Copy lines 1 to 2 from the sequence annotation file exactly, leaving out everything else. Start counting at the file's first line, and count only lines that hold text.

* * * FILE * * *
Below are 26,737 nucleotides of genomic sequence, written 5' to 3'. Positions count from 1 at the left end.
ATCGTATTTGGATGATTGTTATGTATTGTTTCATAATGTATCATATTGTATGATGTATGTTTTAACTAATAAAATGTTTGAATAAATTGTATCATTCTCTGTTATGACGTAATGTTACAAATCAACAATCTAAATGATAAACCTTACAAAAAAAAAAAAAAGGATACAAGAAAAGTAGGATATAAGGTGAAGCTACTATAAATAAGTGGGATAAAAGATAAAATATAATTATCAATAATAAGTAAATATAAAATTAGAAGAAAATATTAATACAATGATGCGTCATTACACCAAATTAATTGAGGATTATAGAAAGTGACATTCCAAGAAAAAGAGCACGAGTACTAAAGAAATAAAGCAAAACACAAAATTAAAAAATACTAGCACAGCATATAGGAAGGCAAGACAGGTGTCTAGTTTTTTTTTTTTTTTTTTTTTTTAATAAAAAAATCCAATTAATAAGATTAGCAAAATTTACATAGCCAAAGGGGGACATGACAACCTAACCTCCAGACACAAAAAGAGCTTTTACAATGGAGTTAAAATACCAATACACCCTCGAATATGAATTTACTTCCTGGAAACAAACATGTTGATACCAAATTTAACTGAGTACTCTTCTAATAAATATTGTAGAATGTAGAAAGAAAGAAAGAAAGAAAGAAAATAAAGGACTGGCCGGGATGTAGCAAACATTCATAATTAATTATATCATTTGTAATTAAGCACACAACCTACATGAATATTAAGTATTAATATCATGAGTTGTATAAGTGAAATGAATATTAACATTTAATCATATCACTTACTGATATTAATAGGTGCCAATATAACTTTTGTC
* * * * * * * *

Below are 26,737 nucleotides of genomic sequence, written 5' to 3'. Positions count from 1 at the left end.
ATCGTATTTGGATGATTGTTATGTATTGTTTCATAATGTATCATATTGTATGATGTATGTTTTAACTAATAAAATGTTTGAATAAATTGTATCATTCTCTGTTATGACGTAATGTTACAAATCAACAATCTAAATGATAAACCTTACAAAAAAAAAAAAAAGGATACAAGAAAAGTAGGATATAAGGTGAAGCTACTATAAATAAGTGGGATAAAAGATAAAATATAATTATCAATAATAAGTAAATATAAAATTAGAAGAAAATATTAATACAATGATGCGTCATTACACCAAATTAATTGAGGATTATAGAAAGTGACATTCCAAGAAAAAGAGCACGAGTACTAAAGAAATAAAGCAAAACACAAAATTAAAAAATACTAGCACAGCATATAGGAAGGCAAGACAGGTGTCTAGTTTTTTTTTTTTTTTTTTTTTTTAATAAAAAAATCCAATTAATAAGATTAGCAAAATTTACATAGCCAAAGGGGGACATGACAACCTAACCTCCAGACACAAAAAGAGCTTTTACAATGGAGTTAAAATACCAATACACCCTCGAATATGAATTTACTTCCTGGAAACAAACATGTTGATACCAAATTTAACTGAGTACTCTTCTAATAAATATTGTAGAATGTAGAAAGAAAGAAAGAAAGAAAGAAAATAAAGGACTGGCCGGGATGTAGCAAACATTCATAATTAATTATATCATTTGTAATTAAGCACACAACCTACATGAATATTAAGTATTAATATCATGAGTTGTATAAGTGAAATGAATATTAACATTTAATCATATCACTTACTGATATTAATAGGTGCCAATATAACTTTTGTC